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Private spaceflight companies soar while SLS remains grounded

In the spaceflight world, Virgin Orbit and SpaceX continued to dazzle. Meanwhile, NASA and Boeing’s Space Launch System continue to disappoint.
RELATED TOPICS: SPACEFLIGHT
VirginOrbit88
Virgin Orbit’s LauncherOne as it released its rocket at an altitude of 35,000 feet. Once the rocket was let go, it began its own journey to space where it released the 10 satellites it was carrying to space.
Virgin Orbit

The space race truly ignited with the 1957 Soviet launch of Sputnik, Earth’s first artificial satellite. And a little more than a decade later, the race peaked when the entire world witnessed live views of humans taking their first steps on the Moon.

Now, a second space race is just getting underway. But this time, the players aren’t military superpowers, they’re commercial companies. And the astronauts aren’t fighter pilots, but average joes — albeit with a lot of dough.

Spearheading this new space race are private commercial aerospace companies like Jeff Bezos’ Blue Origin, Richard Branson’s Virgin Orbit, and Elon Musk’s SpaceX, which are all building and testing their own reusable rockets and spacecraft. And while this budding commercial industry seemingly improves its track record with every passing day, national space programs across the globe continue to struggle developing and building their own cosmic vessels.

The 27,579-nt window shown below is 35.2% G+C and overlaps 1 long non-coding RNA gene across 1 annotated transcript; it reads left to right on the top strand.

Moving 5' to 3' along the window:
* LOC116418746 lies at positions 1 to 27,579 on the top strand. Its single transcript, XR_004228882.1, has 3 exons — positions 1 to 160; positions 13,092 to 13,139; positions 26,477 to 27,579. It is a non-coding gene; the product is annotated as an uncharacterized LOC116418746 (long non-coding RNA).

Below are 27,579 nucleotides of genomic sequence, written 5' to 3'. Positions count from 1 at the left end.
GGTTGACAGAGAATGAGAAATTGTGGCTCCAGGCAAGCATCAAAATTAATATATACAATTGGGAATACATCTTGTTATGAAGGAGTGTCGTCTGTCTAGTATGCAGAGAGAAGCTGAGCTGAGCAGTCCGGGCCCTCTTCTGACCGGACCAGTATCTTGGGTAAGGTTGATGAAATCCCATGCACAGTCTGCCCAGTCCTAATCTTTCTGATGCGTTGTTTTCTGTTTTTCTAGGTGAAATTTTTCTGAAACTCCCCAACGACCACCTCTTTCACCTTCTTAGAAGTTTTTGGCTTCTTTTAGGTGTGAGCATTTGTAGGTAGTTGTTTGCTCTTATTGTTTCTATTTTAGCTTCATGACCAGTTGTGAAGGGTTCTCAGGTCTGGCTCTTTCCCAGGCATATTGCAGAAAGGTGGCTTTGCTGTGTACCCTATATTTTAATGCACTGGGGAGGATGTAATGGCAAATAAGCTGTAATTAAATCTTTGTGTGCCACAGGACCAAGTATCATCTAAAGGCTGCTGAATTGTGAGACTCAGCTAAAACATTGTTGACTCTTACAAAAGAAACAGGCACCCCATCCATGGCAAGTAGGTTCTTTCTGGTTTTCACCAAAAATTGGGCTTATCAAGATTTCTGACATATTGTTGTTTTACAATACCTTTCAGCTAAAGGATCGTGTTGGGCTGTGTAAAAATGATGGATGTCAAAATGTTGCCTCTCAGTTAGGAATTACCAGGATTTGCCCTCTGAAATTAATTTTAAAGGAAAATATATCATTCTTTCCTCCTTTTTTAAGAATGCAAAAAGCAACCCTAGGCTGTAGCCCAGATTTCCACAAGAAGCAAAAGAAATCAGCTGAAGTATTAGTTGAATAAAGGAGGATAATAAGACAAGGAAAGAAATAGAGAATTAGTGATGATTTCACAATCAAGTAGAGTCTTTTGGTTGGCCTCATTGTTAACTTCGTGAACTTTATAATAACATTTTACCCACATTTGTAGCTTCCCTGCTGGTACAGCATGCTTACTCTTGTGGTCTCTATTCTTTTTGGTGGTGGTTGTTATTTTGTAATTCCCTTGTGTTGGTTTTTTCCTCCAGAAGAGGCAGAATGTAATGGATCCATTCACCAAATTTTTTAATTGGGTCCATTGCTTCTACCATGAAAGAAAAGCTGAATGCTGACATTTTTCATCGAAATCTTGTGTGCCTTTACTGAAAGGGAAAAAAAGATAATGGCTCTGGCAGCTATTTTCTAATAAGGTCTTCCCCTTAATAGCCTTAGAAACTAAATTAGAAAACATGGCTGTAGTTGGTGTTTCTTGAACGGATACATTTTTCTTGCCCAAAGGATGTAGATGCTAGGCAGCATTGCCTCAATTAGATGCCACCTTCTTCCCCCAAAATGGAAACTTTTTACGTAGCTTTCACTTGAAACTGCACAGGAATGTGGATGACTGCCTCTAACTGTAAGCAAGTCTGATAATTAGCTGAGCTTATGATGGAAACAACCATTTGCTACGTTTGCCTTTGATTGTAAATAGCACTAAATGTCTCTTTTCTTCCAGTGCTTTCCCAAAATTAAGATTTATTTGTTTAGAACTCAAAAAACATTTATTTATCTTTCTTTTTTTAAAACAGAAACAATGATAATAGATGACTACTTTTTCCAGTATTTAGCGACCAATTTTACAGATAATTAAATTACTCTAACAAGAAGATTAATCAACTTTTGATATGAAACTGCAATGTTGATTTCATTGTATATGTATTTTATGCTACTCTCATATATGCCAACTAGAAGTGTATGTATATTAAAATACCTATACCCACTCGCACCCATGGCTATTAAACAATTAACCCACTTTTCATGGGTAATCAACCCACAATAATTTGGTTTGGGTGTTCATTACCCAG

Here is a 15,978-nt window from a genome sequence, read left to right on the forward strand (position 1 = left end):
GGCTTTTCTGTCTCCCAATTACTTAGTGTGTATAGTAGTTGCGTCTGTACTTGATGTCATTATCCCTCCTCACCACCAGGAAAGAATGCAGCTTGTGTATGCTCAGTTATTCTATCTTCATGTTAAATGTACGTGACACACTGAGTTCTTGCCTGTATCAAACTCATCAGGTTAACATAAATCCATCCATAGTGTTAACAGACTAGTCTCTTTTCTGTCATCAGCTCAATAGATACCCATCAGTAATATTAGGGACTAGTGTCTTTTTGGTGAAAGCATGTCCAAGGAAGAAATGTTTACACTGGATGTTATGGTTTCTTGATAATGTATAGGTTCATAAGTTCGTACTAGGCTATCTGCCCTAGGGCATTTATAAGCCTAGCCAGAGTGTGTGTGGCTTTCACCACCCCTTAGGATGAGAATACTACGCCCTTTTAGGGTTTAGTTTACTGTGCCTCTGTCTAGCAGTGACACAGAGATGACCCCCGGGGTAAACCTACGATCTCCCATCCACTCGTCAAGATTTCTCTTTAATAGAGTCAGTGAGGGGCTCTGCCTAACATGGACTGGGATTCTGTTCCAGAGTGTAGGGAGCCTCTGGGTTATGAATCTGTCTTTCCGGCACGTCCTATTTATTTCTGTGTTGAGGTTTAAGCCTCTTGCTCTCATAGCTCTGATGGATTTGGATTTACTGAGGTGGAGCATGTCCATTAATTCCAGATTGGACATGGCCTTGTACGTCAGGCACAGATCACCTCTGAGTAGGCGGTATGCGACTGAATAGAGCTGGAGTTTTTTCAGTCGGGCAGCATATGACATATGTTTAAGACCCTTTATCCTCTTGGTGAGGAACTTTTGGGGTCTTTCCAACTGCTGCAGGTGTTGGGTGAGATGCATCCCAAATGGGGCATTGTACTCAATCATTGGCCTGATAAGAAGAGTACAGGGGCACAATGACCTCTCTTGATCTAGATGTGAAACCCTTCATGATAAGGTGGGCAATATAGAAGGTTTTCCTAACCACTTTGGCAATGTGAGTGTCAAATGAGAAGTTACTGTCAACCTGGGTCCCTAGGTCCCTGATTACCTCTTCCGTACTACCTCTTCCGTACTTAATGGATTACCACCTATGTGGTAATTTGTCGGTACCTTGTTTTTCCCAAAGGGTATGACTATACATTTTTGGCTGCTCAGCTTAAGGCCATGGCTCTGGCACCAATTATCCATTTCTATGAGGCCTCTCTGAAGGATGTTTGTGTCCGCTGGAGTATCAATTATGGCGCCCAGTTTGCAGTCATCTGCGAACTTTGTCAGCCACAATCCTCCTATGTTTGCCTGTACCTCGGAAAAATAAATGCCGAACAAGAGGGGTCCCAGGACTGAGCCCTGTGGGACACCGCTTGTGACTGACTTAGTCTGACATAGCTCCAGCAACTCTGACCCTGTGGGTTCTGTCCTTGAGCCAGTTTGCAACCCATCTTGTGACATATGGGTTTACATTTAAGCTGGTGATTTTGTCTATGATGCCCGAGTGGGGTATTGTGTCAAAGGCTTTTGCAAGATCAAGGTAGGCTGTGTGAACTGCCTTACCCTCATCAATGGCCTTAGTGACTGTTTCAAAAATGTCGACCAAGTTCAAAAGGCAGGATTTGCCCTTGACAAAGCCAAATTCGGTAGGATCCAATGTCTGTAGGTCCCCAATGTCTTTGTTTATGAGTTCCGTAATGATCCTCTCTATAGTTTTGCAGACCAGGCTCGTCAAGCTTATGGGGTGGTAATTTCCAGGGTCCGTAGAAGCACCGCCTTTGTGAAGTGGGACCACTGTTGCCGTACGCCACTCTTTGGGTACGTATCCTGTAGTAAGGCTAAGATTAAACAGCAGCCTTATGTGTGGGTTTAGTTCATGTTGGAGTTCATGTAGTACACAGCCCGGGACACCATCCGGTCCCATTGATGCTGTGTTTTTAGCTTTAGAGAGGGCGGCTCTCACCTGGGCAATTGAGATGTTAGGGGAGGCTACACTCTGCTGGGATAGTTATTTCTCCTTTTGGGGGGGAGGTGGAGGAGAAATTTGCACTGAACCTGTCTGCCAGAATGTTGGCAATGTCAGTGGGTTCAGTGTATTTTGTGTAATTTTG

Case in point: This week, Virgin Orbit and SpaceX both pushed the envelope for their private spaceflight programs, while NASA and Boeing’s Space Launch System (SLS) faced yet another setback.

Virgin Orbit and Virgin Galactic

The Virgin Group’s two space ventures — Virgin Galactic (suborbital passenger flights) and Virgin Orbit (orbital satellite launches) — both had a big week of announcements and testing.

First, on Sunday, January 17, Virgin Orbit successfully sent 10 small satellites into orbit, utilizing its unique approach to the task. This mission saw LauncherOne, a heavily modified Boeing 747, fly up to an altitude of 35,000 feet (10,500 meters) before releasing a rocket mounted beneath the plane. The rocket then lit its own engines and blasted off to space, deploying the satellites into low Earth orbit.



On January 21, Virgin Galactic tested VMS Eve, the mothership for the company’s passenger spacecraft, SpaceShipTwo. VMS Eve was named after Richard Branson’s mother, who recently passed away due to complications from COVID-19.

VMS Eve took off from Virgin’s Spaceport in New Mexico, performing a test of the glide and approach-to-land phases that will be utilized when sending paying passengers to space. There is no official word of when Virgin Galactic will first send paying customers to space, but they aim to begin within the year.

SpaceX: Starlink and SN9

A day before, on January 20, the SpaceX team successfully launched their 17th Starlink mission, releasing another 60 satellites into orbit. The controversial Starlink project is determined to bring high-speed internet to the entire globe through a large constellation of satellites.